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Is That Right? Silk Soy Product Lowers Cholesterol

Silk Soymilk is in the process of launching a new product called Silk Heart Health; you can read about it on the Silk Web site.

The beverage carton notes that the product is "Clinically shown to reduce cholesterol 7%."

Hmmm. That sounds like a drug claim to me -- the same kind that got General Mills in hot water with the U.S. Food and Drug Administration a few weeks ago. The FDA faulted the cereal company for featuring a claim on Cheerios boxes that the cereal can lower cholesterol 4 percent in six weeks. The FDA didn't quibble with the science behind the claim but instead pointed out that a measurable health outcome such as that can only be attributed to a drug, not a food. The Cheerios package bore its cholesterol claim for two years before the FDA issued its warning.

The new Silk product contains soy protein and phytosterols, both of which the FDA recognizes as being generally healthful for your heart. The company cites a recent study showing that "People who enjoyed three servings of Silk Heart Health per day for four weeks, as part of a sensible diet, lowered their cholesterol by 7%." They also provide information about studies supporting the notion that soy protein and phytosterols may reduce the risk of heart disease.

Sounds fine. But Cheerios has science to back its claims, too. I asked the folks at Silk what the difference was. Sara Loveday, marketing communications manager at WhiteWave Foods (the company that makes Silk), provided this statement in an e-mail: "As always, Silk is committed to sharing accurate information about our products with consumers consistent with all applicable laws and regulations, and we stand behind the science. SilkĀ® Heart Health soymilk breaks new ground in dietary approaches to lower cholesterol by combining soy protein and phytosterols - two clinically proven heart-health ingredients - in a single, delicious product."

As with Cheerios, I have no cause to doubt the science behind the claims. And I want to believe both: Wouldn't it be nice to know for sure that a bowl of Os topped with Silk could help keep your heart healthy?

But I'd like assurance that those (and other) food-package claims are accurate and have passed FDA scrutiny. When I asked Loveday (via a publicist) whether the FDA had granted Silk some special dispensation to print this apparent drug claim, she responded, "We believe our products are in compliance with all applicable laws and regulations."

What do you make of this?

Holiday Note: The Checkup is taking the day off on Monday, May 25, to commemorate Memorial Day. Please come back on Tuesday, when Jennifer will show how to make mayonnaise at home. Have a safe and happy holiday!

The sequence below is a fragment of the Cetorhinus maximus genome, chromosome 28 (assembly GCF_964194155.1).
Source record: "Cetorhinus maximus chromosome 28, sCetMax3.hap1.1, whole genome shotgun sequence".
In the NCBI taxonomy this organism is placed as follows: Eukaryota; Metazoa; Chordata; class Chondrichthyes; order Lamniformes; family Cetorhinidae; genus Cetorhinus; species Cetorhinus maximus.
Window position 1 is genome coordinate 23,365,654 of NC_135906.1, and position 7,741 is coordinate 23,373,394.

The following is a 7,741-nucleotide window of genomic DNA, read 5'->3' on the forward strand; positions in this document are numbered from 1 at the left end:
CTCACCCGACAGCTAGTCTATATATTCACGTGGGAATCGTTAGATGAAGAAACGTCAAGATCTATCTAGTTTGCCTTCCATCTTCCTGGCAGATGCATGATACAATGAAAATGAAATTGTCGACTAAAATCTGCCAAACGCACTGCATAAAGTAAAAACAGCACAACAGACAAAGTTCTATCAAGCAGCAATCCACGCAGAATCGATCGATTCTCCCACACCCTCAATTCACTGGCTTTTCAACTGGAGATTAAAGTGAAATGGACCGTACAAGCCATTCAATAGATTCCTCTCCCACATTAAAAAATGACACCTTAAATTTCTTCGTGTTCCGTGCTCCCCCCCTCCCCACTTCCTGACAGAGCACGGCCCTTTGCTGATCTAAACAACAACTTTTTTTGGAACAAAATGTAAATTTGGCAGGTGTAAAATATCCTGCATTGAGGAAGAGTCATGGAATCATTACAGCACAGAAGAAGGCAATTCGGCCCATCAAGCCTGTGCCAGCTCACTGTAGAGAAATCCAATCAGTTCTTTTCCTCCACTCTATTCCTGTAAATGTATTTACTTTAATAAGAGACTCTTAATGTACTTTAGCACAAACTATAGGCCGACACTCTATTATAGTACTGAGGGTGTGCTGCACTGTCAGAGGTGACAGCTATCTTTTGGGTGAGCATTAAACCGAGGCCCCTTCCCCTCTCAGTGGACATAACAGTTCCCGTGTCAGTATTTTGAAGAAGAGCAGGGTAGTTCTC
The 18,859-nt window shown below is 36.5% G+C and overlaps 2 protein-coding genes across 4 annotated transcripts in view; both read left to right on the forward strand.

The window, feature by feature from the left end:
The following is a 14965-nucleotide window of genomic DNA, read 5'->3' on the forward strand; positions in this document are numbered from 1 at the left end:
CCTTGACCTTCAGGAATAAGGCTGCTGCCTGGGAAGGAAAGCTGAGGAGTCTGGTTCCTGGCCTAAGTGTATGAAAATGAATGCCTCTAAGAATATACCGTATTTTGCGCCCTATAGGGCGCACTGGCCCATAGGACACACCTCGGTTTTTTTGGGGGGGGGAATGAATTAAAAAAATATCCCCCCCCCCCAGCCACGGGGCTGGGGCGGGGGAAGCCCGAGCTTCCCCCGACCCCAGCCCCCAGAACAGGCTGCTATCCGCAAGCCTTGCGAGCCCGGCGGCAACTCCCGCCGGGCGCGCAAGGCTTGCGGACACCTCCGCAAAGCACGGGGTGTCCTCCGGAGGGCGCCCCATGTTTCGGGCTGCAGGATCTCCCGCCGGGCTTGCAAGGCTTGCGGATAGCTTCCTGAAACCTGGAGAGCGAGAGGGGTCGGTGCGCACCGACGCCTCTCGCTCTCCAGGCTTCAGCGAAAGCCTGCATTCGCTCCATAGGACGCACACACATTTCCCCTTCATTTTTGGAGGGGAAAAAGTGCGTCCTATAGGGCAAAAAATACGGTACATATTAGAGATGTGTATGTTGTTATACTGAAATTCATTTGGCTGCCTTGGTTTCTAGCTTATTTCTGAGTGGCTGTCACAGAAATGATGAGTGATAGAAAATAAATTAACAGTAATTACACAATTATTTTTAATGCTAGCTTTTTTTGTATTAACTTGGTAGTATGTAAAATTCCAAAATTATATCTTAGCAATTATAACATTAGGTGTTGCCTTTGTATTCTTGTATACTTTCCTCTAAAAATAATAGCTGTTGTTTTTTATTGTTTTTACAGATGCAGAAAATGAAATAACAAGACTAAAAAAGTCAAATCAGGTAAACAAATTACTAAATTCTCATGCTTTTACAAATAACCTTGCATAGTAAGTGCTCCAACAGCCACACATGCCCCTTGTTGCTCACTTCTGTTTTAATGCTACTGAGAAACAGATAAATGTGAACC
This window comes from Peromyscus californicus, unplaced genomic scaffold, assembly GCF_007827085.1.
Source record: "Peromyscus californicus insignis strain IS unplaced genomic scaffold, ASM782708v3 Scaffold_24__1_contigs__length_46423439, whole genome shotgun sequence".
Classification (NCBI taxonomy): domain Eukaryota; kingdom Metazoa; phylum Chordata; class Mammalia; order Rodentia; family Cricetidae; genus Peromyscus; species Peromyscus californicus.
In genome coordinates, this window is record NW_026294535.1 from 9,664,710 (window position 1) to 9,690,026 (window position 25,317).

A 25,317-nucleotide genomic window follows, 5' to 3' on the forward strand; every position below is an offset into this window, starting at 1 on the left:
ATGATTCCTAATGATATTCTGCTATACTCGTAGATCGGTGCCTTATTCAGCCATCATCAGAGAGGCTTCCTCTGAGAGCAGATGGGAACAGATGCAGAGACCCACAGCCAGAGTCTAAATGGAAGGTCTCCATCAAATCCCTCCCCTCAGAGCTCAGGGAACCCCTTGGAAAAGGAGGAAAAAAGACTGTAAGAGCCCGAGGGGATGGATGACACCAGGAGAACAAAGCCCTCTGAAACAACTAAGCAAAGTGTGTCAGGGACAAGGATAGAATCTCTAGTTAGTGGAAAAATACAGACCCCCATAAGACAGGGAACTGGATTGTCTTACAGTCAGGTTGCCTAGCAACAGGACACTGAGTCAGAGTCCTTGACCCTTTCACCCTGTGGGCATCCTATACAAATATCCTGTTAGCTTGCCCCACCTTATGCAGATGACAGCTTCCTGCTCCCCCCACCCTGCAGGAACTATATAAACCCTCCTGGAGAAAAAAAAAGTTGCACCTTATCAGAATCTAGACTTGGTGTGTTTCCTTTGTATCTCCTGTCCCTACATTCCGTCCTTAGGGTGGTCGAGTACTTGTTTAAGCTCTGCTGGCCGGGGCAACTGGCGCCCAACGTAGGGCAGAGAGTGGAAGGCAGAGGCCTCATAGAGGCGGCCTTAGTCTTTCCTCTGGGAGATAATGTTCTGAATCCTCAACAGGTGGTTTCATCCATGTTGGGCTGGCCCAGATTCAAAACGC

By Jennifer LaRue Huget  |  May 22, 2009; 7:00 AM ET
Categories:  Is That Right? , Nutrition and Fitness  
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Next: My Own Mayonnaise


A dishonest headline. On the front page, it says "Soy milk lowers cholesterol," but when one comes to the real story one is greeted with really, is that so?

Posted by: Fenelon | May 22, 2009 12:57 PM | Report abuse

As you long as you don't remove "as part of a sensible diet", it sounds fine to me. I think everyone knows that if you drink soymilk with 3 pounds of fried porkchops, you're still going to get that heart attack. It's more a matter of common sense to me. I don't need the FDA to help me choose between an apple and a pack of Twinkies.

Posted by: dcp1 | May 22, 2009 1:14 PM | Report abuse

I see you changed the promo headline on the home page - the one I objected to in the first comment above. Thanks.

Posted by: Fenelon | May 22, 2009 3:37 PM | Report abuse

I think it's possible that the FDA has its head up in a dark, warm, moist place here. If the science is sound (or even reasonably well supported), then it seems insane to demand that soy milk producers (or Cheerios producers) should have to classify their product as a "drug" in order to share the news of the science.

Plenty of studies indicate that social support & properly applied educational techniques can cut down on the number of trauma deaths & injuries amongst the youthful folk in many neighborhoods. Should educators & social workers who share this knowledge with the public be required to submit their curricula to the FDA for approval as a therapeutic regimen?

Posted by: bobsewell | May 22, 2009 9:23 PM | Report abuse

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